Attitudes toward hearing impaired children: The effect of mode of communication and academic competence
AuthorReiter, Renee Wanda, 1966-
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PublisherThe University of Arizona.
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AbstractThis study examined the effects of academic competence, mode of communication, familiarity with deaf/hard-of-hearing individuals, and knowledge of sign language on hearing children's attitudes toward and acceptance of deaf/hard-of-hearing peers. Fifty-six middle-class third and fourth grade boys viewed a videotape of a hard-of-hearing boy under one of four conditions: (1) using Signed English and competent in math word problems, (2) using Signed English and incompetent in math word problems, (3) using Spoken English and competent in math word problems and (4) using Spoken English and incompetent in math word problems. The results indicated that academic competence was the most influential factor affecting hearing peers' attitude toward and acceptance of deaf /hard-of-hearing children. Hearing children's positive attitudes were also affected by their familiarity with deaf/hard-of-hearing individuals.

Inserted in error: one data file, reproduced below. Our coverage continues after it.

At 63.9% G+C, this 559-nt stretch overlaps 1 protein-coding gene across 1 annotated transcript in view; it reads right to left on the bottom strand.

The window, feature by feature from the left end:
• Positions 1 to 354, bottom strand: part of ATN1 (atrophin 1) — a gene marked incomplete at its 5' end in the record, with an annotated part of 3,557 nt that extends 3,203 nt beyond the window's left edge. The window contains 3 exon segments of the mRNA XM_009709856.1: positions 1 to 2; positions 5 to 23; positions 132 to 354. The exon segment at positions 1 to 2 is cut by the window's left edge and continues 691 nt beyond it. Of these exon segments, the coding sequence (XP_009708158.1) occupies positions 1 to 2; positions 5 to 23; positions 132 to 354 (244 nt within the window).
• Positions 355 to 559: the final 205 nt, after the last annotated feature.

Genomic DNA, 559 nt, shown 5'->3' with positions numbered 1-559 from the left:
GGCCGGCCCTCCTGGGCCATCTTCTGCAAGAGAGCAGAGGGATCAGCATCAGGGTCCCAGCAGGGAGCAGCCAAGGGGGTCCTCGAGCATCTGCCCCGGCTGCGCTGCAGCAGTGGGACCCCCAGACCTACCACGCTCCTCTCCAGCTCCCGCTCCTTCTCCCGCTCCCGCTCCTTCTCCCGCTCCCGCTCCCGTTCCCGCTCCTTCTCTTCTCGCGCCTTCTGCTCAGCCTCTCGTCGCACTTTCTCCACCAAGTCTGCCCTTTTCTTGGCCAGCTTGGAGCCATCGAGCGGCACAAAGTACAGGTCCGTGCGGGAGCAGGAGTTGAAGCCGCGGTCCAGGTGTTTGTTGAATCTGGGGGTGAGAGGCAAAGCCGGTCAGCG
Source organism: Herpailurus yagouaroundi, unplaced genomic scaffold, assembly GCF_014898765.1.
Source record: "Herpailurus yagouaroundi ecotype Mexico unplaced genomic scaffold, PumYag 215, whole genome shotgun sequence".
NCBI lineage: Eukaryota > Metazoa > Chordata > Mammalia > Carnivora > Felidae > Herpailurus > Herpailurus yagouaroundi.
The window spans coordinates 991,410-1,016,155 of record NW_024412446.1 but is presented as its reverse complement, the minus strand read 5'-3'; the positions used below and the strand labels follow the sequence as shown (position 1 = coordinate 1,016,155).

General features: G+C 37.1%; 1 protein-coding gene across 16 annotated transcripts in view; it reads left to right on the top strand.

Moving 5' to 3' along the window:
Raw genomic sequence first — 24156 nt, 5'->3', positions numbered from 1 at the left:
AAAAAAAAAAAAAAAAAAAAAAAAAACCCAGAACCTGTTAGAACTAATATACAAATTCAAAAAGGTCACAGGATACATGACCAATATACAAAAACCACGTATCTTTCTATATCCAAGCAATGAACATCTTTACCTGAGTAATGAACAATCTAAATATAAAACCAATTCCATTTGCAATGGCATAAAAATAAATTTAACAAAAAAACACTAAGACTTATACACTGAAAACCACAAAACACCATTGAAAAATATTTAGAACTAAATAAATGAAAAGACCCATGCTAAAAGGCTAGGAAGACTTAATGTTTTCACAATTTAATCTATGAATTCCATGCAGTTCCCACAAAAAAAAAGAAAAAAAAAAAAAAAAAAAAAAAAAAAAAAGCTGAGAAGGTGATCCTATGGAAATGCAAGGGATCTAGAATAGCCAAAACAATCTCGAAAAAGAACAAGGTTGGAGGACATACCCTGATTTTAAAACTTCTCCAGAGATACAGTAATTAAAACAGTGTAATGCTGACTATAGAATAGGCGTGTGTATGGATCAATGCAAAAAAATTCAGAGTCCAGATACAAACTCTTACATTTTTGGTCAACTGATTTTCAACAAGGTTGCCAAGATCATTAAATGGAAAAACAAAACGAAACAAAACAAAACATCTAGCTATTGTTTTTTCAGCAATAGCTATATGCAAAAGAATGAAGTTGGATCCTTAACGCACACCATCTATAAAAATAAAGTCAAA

Degree ProgramGraduate College
Special Education and Rehabilitation